"Hi, Frannie," Alfred called.

Arthur glared at Bonnefoy out of habit, then swallowed over the lump in his throat. "Perhaps we can talk later?"

Alfred nodded. "Yeah, sure. That would be good."

Bonnefoy hugged Alfred and stuck out a hand at Arthur with a very white and very sly grin. "I hope I didn't interrupt you two?"

"By no means," Arthur said, shaking Bonnefoy's hand. He let the you ass hang there unsaid, but present in his tone.

They chatted generally and compared notes about the case for a minute or two. The elevator dinged again and disgorged more passengers.

Arthur stared: it was Ludwig Beilschmidt, another, shorter man he did not know, and an exceptionally stunning and noticeably pregnant woman. This, then, must be Mariel Jones. Arthur realized he'd never seen her photo, because he'd never looked for it. He didn't know what he'd expected - he'd always imagined some vaguely blondish, faceless woman - but she was neither of those things. She was tall and had glowing, medium-dark skin and a profusion of chestnut, corkscrew curls tumbling from a knot at the back of her head. Her brown suit was nearly the exact color of the one Arthur owned, but of course the color looked much better on her.

Alfred had gone stock-still. He stared at nothing, at a point just past the newcomers. His hand gripped the back of Arthur's sleeve and Arthur nearly jumped.

"That's Mariel. And Felix," Alfred said through a rictus smile.

"Ah," Arthur said, and glanced back at the group. So the other man was Felix: unlike Mrs. Jones he was indeed vaguely blondish, with shoulder-length hair. He also looked vaguely surfer-ish. He was chewing bubble-gum. "The tall gentleman is Ludwig Beilschmidt."

"He looks like a bodybuilder," Alfred grated out. Still he held onto Arthur's sleeve, but his grip had relaxed somewhat. "So, Arthur. If I tried to kick someone's ass in the courtroom, do you think they'd arrest me?"

Alfred's tone had taken on a dreamy quality. Surely he wasn't thinking about taking on Sch- oh, right. Well, best to nip that in the bud. "Much as I might wish to root you on, yes," Arthur said firmly. "For assault and battery. And most likely fine you for contempt."

"That's too bad," Alfred said. He breathed out long and slow, and released his grip on Arthur's clothing. "And thank you for saying that."

Bonnefoy had gone over to greet the newcomers. Of course: he and Mrs. Jones were acquainted. He hugged her and smiled at Beilschmidt's obvious frown, and the more Beilschmidt scowled, the more Bonnefoy fussed. "I'm sorry we have to see other again like this," he was saying.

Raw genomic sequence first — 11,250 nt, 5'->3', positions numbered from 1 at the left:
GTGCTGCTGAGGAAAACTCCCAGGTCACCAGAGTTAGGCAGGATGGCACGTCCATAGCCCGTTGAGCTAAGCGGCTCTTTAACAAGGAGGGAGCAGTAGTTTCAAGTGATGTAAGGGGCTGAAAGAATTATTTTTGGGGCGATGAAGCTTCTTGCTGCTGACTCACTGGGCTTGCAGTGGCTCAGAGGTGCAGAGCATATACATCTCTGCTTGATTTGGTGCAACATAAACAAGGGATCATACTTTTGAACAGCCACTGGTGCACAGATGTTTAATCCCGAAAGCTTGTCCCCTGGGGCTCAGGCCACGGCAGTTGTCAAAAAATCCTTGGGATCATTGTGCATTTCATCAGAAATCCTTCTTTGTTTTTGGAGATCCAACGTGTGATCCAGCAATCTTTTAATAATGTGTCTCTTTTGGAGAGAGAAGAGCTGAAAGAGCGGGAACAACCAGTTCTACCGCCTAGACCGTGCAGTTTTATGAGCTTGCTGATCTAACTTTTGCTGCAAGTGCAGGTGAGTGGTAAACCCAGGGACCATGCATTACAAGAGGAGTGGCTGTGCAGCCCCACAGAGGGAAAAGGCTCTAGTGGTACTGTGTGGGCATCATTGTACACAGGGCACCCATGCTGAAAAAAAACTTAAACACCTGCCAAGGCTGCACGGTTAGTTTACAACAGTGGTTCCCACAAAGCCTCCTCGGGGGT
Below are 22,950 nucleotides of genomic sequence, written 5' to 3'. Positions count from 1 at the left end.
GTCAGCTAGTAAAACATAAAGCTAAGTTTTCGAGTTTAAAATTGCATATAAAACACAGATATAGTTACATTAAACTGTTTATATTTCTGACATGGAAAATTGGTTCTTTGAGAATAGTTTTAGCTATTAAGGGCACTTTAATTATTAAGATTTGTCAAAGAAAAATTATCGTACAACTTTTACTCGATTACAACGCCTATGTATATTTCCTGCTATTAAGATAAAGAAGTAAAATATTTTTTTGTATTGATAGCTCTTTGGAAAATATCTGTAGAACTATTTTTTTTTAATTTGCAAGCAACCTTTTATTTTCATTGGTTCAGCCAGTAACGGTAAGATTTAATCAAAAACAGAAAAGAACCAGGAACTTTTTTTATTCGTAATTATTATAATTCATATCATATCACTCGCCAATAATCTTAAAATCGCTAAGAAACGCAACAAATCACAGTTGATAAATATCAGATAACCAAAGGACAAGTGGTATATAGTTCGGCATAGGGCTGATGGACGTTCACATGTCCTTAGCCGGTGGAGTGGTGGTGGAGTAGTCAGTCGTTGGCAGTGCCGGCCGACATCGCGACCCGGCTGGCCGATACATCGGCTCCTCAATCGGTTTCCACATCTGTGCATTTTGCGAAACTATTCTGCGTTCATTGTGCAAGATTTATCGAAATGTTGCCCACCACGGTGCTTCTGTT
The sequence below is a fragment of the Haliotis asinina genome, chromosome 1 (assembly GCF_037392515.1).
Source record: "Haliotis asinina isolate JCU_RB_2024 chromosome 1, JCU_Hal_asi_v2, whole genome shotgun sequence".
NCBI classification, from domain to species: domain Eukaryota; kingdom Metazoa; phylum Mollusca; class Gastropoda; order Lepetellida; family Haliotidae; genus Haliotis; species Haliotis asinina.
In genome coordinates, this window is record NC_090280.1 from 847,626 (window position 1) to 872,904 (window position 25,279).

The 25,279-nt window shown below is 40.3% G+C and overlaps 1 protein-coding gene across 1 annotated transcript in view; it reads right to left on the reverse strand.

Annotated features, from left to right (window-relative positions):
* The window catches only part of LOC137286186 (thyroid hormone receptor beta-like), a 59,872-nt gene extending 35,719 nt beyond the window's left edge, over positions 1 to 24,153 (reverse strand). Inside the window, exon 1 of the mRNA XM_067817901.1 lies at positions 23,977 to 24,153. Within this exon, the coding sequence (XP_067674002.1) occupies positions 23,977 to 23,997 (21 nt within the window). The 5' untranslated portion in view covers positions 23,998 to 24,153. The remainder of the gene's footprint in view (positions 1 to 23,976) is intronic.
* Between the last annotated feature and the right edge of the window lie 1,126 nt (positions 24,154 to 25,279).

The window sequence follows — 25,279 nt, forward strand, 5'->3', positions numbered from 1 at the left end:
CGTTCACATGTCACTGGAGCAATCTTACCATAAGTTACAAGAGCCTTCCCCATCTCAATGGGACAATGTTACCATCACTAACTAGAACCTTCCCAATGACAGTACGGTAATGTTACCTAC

"Me, too," Mrs. Jones said. She glanced past Bonnefoy towards where Alfred stood with Arthur. She bit her lip and waved at Alfred, mouthing hello. Her dark eyes were wide and sad-looking.

"Hi," Alfred said in a low voice. The scary smile was back.

The door to the courtroom opened. Several people exited, followed by the bailiff. "The state will hear Mariel Jones versus Alfred Jones," called the bailiff. "The Honorable Elizaveta Hedervary, presiding."

They filed into the courtroom. Arthur had worked with Judge Hedervary before. She was firm but fair, and though the description was perhaps cliched, you could say no better thing about a judge.

Everyone was entered into the record and settled, and the judge got straight to business. "I have a full docket today but I hear this one is supposed to be easy. Mr. Jones? Mrs. Jones?"

Alfred and Mrs. Jones both nodded and mumbled yes, your honor.

The judge put on reading glasses and looked at the files before her. "You two must really want to be divorced. It's exceptionally rare to see a dissolution with this much property go as quickly and smoothly as this."

Yes, your honor, their replies echoed.

"There is a pregnancy involved, your honor," Beilschmidt added.

"Yes, I see that. Here are the affidavits of paternity, and Mr. Jones's release of paternal rights. The marital agreement has been notarized and properly entered?"

"Yes, your honor," Arthur said. He felt a little pedantic. "I have a file-stamped copy if you need one."